You’re an Executive Coach at Filmmaker Success. A business and consultancy company “helping thought-provoking films get funded and change the world”. Can you explain a little about how Filmmaker Success functions? 

After a seven year stint in which I was sick from migraines and too sick to work, I re-imagined myself and brought together my experience running a cinema and a film school. These two sides of the film business – the industry including exhibition, marketing, and ticket sales tends to hardly ever converge with the educational side that includes film schools and film festivals. As a filmmaker and scriptwriting teacher, I saw that this experience coupled with distribution and exhibition meant that I had a unique perspective from the concept and the scriptwriting to the point where a customer paid for a ticket and watched a movie.

Although this may sound strange, most filmmakers do not understand how that complete journey actually works. So, I became a business coach who helps filmmakers understand how the industry actually works and what needs to happen to navigate that journey from script to ticket sales. I teach my clients about all the different ways of raising money so that they can get their films funded. I help filmmakers to raise that money, get their films produced, and then, most importantly, get distribution globally. Filmmakers usually only understand one or two steps in what is a particularly lengthy and complex process; so I help them fill in those gaps and better navigate all the steps so that they can make films that audiences want to watch and distributors want to get out into the world.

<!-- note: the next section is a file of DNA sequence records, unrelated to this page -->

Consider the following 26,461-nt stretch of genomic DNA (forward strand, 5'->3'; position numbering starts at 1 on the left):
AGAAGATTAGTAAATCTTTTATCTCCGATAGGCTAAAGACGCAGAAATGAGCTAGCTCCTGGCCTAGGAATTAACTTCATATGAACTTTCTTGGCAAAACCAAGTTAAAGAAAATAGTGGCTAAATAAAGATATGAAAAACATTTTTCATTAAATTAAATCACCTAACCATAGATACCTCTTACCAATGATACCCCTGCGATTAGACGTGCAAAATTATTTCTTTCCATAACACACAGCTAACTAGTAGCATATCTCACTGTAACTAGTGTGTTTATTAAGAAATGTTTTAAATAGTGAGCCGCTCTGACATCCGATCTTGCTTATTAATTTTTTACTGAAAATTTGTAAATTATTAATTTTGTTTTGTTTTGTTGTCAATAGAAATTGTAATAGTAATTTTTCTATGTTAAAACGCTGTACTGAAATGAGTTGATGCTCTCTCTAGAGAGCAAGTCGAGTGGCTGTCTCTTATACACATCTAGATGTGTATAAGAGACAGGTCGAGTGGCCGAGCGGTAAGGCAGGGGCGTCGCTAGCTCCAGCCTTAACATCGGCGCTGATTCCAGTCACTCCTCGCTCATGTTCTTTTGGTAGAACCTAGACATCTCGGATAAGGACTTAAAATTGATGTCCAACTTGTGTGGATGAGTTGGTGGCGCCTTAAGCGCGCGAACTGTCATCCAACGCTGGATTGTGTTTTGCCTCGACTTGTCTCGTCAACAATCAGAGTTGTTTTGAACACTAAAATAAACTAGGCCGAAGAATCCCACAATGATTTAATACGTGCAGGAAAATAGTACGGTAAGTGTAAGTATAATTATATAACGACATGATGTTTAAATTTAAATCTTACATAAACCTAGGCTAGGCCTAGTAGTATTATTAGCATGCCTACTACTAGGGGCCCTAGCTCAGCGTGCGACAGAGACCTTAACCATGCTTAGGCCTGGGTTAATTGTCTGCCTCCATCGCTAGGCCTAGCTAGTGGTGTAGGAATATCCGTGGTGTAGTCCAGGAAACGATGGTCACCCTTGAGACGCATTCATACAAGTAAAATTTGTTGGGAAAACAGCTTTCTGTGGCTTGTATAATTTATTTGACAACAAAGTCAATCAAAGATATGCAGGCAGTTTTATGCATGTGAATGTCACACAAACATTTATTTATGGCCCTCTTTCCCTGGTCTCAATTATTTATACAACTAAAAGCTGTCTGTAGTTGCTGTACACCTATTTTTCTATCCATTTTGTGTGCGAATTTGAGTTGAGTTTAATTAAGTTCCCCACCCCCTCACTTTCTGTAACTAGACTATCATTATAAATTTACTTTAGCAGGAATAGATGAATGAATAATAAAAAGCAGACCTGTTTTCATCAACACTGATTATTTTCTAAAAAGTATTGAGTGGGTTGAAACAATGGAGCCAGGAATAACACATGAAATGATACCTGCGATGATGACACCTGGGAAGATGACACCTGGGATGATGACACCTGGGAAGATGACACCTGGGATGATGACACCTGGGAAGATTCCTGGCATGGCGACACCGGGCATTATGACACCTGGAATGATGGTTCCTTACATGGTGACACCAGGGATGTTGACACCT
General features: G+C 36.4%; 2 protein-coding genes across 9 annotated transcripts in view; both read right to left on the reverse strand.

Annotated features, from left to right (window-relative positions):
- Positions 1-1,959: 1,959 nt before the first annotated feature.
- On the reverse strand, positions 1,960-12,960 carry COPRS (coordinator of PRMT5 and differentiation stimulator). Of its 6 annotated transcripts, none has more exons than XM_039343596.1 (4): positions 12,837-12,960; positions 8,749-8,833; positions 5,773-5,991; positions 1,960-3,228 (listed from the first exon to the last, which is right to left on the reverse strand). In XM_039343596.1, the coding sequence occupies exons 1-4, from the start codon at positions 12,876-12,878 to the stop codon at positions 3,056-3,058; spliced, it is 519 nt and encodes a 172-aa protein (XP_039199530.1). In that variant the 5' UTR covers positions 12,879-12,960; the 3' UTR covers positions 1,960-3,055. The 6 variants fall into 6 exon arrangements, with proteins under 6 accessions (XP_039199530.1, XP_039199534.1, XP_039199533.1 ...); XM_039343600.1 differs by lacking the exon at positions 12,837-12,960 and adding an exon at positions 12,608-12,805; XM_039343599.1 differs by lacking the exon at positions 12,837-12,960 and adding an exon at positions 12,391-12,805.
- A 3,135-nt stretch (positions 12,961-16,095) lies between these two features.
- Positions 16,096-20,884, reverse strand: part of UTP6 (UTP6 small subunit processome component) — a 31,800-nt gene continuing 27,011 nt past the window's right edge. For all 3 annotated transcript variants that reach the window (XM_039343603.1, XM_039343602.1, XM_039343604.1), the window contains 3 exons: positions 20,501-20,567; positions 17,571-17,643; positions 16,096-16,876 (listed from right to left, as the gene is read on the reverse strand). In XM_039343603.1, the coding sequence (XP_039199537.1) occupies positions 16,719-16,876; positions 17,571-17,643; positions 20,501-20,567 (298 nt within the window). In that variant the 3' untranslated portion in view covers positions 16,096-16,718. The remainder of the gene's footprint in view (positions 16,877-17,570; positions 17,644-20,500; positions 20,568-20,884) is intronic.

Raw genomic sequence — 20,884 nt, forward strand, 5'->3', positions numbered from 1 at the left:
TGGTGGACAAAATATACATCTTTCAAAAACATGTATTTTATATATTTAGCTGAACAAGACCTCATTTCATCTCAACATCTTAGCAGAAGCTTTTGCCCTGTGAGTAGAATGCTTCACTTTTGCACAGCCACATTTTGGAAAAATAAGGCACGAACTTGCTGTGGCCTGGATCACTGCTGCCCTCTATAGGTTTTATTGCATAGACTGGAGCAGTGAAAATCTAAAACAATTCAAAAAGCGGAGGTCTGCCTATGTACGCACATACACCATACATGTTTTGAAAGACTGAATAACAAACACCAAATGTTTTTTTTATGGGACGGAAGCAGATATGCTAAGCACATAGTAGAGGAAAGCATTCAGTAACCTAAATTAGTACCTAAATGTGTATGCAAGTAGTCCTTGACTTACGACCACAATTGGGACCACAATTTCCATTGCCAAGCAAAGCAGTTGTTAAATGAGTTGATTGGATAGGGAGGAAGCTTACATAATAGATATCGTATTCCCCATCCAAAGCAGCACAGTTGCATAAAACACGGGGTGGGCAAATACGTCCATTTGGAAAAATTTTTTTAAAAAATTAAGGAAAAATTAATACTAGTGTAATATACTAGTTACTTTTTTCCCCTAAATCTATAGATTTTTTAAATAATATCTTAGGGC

As a woman in the film industry, what changes have you witnessed throughout your career?

This is a great question. I have seen far fewer films that are not in English actually succeed in the U.S. When I started, there would be several foreign language films in the top 100, but by the early 2000s this number had dwindled to zero. Now, with companies such as Netflix, we are watching more and more foreign language content. Just look at the latest hit, Squid Game, from South Korea.  

I have also seen in recent years, due to the #MeToo movement and growing pressure to open up to diverse communities, a growing inclusion of women and people of colour and those in marginalised communities have greater access both in front of and behind the camera.  However, the repetition of the exclusion of women and minorities from the major awards is getting really old and boring. This tension will have to be resolved, but I think it may simply be that these major awards events lose all relevance to audiences, especially to young audiences.

You’ve worked with many filmmakers from all different walks of life and all corners of the world including Brazil, the Caribbean and Latin America. Why is it so important for you to work with such a diverse group of storytellers and creators?